Facebook is under criminal investigation for a series of controversial data-sharing deals it signed with other major tech companies, according to reports.
US government prosecutors are looking into how Facebook shared personal information from hundreds of millions of its users with more than 150 firms, including Amazon, Apple, Microsoft and Sony, sometimes without their consent.
A grand jury in New York has ordered two smartphone makers which were party to such deals to hand over documents, according to the New York Times, though it is not known what exactly the jury is investigating.
The probe constitutes a sharp escalation of Facebook's legal problems in the USA, where it is under scrutiny from four separate government agencies, including the US justice department, as well as from legislators.
“We are cooperating with investigators and take those probes seriously,” said a company spokesman. “We’ve provided public testimony, answered questions and pledged that we will continue to do so.”
Facebook is already entangled in a criminal investigation into the Cambridge Analytica scandal, in which political consultants used its systems to improperly harvest data from 87 million people.
But the social network has always said that it was misled by Cambridge Analytica, describing its role in the scandal as having been too lax in policing how other companies were using its service.
By contrast, this investigation appears to concern routine aspects of Facebook's own business, which it described last December as public, widely scrutinised and innocuous.
The deals, previously reported by the Wall Street Journal and the New York Times, involved Facebook sharing its users' private data with other companies on a scale far beyond what it had publicly admitted.
The social network allowed Sony, Amazon and Microsoft to get email address from all a Facebook user's friends, even if the friends themselves had not agreed to share them – a form of data sharing exploited by Cambridge Analytica, which Facebook had previously said it had ended in 2015.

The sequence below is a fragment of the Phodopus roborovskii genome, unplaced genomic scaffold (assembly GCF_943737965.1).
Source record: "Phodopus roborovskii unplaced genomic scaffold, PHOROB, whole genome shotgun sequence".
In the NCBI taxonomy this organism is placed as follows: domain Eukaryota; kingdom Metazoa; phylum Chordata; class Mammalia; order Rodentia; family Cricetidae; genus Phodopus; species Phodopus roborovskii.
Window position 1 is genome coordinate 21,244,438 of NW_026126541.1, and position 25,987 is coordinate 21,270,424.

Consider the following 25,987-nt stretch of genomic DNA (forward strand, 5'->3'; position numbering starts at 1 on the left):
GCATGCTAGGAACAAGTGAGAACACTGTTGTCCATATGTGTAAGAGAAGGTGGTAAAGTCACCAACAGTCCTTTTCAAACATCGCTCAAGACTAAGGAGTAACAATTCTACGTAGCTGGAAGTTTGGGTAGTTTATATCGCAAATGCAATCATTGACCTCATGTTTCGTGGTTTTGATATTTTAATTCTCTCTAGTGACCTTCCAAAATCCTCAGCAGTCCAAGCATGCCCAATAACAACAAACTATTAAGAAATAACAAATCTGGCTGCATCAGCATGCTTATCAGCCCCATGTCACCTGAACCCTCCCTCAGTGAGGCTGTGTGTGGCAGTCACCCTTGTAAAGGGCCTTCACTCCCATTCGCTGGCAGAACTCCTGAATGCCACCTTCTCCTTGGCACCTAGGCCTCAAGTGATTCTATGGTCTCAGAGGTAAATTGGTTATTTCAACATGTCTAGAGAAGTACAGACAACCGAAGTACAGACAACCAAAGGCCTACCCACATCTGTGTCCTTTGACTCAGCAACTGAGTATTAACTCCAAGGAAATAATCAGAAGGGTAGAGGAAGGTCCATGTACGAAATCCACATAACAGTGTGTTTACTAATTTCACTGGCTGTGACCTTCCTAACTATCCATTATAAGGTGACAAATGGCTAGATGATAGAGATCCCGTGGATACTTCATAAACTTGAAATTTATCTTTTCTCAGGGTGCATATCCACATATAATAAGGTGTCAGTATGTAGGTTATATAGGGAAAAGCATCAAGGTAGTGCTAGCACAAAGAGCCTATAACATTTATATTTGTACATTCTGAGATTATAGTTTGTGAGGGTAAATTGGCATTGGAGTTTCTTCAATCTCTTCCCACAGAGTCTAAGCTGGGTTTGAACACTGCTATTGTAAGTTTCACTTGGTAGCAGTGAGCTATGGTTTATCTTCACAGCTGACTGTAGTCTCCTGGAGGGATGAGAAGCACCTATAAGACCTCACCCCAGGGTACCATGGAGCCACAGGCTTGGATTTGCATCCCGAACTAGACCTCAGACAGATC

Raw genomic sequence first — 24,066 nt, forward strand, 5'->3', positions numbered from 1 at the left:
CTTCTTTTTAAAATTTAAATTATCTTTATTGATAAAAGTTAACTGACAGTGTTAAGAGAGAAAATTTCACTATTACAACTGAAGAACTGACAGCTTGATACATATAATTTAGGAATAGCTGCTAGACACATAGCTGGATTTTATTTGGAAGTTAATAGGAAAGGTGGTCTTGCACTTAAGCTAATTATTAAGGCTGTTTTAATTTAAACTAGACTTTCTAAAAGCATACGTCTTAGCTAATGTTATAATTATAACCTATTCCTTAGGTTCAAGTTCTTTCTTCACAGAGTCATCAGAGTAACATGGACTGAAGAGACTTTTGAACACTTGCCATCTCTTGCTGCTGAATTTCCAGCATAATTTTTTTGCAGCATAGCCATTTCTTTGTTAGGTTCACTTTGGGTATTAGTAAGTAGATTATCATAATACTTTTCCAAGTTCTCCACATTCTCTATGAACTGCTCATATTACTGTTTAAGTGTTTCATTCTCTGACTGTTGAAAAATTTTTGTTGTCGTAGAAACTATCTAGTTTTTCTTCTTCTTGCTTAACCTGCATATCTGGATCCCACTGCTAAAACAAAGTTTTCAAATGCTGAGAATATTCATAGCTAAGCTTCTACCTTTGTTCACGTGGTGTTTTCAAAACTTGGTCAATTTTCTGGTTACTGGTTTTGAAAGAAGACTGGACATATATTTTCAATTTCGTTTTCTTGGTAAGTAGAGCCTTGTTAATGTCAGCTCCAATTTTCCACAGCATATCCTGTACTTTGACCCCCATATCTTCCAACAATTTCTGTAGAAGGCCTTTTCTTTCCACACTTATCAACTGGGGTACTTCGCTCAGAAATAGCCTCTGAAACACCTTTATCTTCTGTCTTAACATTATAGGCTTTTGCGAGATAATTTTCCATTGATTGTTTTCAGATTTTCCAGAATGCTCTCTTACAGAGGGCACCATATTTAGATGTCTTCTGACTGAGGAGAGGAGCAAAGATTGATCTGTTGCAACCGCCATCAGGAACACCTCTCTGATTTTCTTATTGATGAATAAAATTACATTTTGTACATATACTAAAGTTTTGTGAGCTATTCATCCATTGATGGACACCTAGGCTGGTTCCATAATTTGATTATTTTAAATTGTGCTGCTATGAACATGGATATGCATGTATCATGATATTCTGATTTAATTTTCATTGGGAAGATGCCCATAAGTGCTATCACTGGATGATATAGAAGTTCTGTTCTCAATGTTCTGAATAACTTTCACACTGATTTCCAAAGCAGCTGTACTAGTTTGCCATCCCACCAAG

Apple was reportedly allowed to access contact numbers for Facebook users who had explicitly disabled all sharing with outside entities, while Microsoft's search engine, Bing, was allowed to see the names of users' friends.
Many of the app features which these agreements were designed to support were discontinued years ago, and many of the companies claimed not to know they had such data, raising the question of how well Facebook had kept track of it.
Konstantinos Papamiltiadis, Facebook's director of developer platforms and programs, defended the deals, saying they were necessary to integrate Facebook's services with various smartphones and apps such as Spotify and Netflix.
"People want to use Facebook features on a variety of devices and products, many of which we don’t support ourselves," he said. "Across the industry, companies like Facebook partnered with other companies to build integrations.
"To be clear, none of these partnerships or features gave companies access to information without people’s permission."
But he admitted that Facebook should not have continued to share data after shutting down the features for which the data was intended, and that the company needed "tighter management" over how other companies could access its services.
Facebook is reportedly locked in negotiations with the US Federal Trade Commission over claims that it violated a privacy settlement made in 2011. If the FTC upholds those claims, it could result in a multi-billion dollar fine, which would be the largest in the agency's history.
Facebook contends that it has not violated that agreement, and that its data sharing deals were kosher because the companies in question were merely processing information on behalf of Facebook.
The New York Times' report came after a day of chaotic glitches and outages which rendered Facebook and its sister apps Instagram WhatsApp all but inaccessible in many regions of the world.
Mr Zuckerberg could also face a legal summons from the Canadian parliament if he refuses to appear before an international hearing in Ottowa in May.